Pay and contractual issues during partial school closure

What do school closures mean for teachers in terms of pay?

Whilst it has been widely reported that all schools will be closed, the Government has been clear that schools will remain open for certain vulnerable pupils and to provide for children of key workers. The Government continues to expect teachers to report to work during this period to continue to support these pupils and also to plan and prepare work for pupils who are required to stay at home.

It is expected that teachers will continue to be paid as normal throughout the period of ‘school closure’.

Where teachers are absent from work due to self-isolation, the NASUWT would expect no detriment to teachers’ pay. The NASUWT would also expect this to be the position for teachers in vulnerable groups and with underlying health conditions as defined in government guidance.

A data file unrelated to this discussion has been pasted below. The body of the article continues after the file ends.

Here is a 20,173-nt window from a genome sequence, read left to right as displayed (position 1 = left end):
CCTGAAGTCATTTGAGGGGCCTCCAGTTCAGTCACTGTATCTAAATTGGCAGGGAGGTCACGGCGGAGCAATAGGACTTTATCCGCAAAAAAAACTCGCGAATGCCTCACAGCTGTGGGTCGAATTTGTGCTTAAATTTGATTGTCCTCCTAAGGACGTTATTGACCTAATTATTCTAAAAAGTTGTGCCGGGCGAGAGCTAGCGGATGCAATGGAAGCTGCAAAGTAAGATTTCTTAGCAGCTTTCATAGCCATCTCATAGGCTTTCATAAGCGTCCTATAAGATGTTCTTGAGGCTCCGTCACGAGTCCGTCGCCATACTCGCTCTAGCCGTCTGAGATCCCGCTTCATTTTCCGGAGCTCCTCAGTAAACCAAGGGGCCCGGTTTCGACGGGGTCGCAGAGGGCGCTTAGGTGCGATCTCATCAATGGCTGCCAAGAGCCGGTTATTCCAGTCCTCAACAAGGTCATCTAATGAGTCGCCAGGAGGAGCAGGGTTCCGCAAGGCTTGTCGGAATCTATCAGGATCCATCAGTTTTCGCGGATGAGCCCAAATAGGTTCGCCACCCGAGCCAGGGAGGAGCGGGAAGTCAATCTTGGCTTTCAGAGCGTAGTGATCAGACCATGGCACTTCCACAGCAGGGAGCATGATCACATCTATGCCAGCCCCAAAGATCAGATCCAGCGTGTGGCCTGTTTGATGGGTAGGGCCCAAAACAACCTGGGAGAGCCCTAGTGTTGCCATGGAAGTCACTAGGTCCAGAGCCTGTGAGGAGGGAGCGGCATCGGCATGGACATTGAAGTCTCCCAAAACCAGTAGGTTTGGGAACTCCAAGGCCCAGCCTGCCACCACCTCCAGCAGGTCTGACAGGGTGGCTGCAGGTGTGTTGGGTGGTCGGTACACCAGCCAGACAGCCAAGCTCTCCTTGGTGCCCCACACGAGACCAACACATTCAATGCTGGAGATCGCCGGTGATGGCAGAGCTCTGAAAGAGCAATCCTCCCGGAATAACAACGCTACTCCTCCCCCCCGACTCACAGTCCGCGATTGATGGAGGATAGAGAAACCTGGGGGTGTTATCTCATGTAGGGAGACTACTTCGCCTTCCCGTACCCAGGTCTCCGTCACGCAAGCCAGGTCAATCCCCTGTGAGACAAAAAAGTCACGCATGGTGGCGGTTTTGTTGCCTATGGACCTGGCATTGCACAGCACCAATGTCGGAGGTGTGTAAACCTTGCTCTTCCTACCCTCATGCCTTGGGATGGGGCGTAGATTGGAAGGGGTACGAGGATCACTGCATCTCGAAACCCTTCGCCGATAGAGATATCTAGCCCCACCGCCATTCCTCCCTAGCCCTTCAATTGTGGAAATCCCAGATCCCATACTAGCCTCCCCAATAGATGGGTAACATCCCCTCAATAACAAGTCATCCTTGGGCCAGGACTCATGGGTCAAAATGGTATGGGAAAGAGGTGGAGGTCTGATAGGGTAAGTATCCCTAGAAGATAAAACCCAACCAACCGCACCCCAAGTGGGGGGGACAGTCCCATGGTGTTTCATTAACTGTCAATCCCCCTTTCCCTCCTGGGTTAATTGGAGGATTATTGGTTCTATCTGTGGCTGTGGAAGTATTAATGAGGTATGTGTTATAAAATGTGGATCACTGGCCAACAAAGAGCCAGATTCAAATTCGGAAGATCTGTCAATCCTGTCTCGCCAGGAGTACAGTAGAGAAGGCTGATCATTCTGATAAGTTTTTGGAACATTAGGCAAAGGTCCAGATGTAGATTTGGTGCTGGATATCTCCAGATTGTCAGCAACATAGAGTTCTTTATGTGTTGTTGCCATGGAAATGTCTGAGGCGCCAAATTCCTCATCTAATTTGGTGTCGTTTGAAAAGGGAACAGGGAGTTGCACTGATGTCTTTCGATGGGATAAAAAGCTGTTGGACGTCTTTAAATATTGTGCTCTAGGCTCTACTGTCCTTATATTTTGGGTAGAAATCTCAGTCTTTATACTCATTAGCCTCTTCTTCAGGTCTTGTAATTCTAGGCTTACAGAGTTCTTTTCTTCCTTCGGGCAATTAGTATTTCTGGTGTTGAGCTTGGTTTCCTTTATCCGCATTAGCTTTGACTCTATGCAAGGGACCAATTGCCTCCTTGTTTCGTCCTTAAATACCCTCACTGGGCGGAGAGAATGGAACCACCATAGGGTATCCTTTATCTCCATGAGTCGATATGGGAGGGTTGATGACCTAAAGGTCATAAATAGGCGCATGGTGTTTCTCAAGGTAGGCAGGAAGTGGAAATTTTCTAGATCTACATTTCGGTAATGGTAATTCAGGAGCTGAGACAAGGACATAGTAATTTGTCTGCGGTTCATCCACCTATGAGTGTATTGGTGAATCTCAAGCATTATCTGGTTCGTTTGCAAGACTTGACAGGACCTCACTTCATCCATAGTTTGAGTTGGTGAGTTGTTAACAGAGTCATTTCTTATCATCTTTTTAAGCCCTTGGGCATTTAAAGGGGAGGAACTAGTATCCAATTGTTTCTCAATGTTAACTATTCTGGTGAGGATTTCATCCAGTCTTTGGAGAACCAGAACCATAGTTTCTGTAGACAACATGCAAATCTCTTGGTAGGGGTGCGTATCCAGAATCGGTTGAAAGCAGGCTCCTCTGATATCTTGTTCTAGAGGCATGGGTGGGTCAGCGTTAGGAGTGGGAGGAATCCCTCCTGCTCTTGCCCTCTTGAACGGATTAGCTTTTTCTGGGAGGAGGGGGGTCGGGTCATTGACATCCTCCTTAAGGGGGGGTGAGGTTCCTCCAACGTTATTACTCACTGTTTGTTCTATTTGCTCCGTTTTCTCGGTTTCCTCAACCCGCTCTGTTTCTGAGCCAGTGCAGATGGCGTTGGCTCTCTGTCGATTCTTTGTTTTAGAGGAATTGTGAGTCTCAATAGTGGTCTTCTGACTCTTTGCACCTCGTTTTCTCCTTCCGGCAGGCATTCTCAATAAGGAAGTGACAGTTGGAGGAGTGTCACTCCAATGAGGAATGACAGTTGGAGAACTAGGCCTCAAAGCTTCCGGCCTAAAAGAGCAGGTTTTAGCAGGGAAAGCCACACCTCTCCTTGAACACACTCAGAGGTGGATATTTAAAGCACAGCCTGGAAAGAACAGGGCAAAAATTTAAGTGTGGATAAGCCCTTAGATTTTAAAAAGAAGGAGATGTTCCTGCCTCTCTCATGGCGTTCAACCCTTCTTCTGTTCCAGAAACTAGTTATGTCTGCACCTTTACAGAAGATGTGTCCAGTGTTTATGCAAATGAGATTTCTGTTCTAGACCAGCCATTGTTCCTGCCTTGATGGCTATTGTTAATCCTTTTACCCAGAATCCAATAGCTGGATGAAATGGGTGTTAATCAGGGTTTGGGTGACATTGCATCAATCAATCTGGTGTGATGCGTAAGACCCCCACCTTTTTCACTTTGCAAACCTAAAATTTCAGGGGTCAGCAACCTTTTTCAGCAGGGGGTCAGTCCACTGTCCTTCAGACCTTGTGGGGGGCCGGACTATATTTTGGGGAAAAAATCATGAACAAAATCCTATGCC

The NASUWT will strongly challenge any circumstances where self-isolation results in teachers losing pay.

Should schools suspend any capability or disciplinary processes?

Members who are involved in any current procedures should ensure they have contacted their caseworker to discuss their case and current position for advice.

How will these changes affect teachers’ performance appraisals and future eligibility for pay progression?

The NASUWT has raised the impact of partial school closures in England and Wales on teachers’ performance management and pay progression with the Westminster and Welsh Governments and continues to await their response.

However, the NASUWT’s expectation is that those eligible for progression will be given automatic progression at the end of the performance management/appraisal cycle. A lot of the evidence that would have been identified in the performance cycle will simply not be available.

Members should not accept any attempt by schools to rewrite their performance management objectives/targets as a result of the COVID-19 situation.

The NASUWT will challenge robustly any employer attempting to bring detriment to our members as a result of this situation.